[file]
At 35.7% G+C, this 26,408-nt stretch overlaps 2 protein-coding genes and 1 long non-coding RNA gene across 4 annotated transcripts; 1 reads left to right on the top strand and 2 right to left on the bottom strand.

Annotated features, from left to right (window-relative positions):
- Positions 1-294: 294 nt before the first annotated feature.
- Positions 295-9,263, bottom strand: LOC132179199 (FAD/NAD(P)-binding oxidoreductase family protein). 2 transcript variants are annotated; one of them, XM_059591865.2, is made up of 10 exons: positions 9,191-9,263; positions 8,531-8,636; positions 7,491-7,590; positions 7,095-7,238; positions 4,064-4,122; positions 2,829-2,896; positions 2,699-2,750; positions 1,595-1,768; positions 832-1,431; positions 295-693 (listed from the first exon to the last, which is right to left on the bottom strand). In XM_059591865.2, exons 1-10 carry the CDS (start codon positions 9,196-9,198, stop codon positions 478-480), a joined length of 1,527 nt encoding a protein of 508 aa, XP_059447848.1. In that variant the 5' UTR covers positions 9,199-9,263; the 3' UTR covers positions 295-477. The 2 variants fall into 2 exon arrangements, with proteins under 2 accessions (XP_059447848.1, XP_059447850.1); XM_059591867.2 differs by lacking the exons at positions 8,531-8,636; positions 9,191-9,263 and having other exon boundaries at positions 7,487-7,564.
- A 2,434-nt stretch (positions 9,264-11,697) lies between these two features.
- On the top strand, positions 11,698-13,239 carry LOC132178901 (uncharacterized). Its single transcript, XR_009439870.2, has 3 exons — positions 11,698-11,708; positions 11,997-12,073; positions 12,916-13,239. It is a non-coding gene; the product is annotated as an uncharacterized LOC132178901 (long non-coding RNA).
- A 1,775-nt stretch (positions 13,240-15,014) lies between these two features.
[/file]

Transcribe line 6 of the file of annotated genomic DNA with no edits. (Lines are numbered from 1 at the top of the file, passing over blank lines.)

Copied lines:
- On the top strand, positions 11,698-13,239 carry LOC132178901 (uncharacterized). Its single transcript, XR_009439870.2, has 3 exons — positions 11,698-11,708; positions 11,997-12,073; positions 12,916-13,239. It is a non-coding gene; the product is annotated as an uncharacterized LOC132178901 (long non-coding RNA).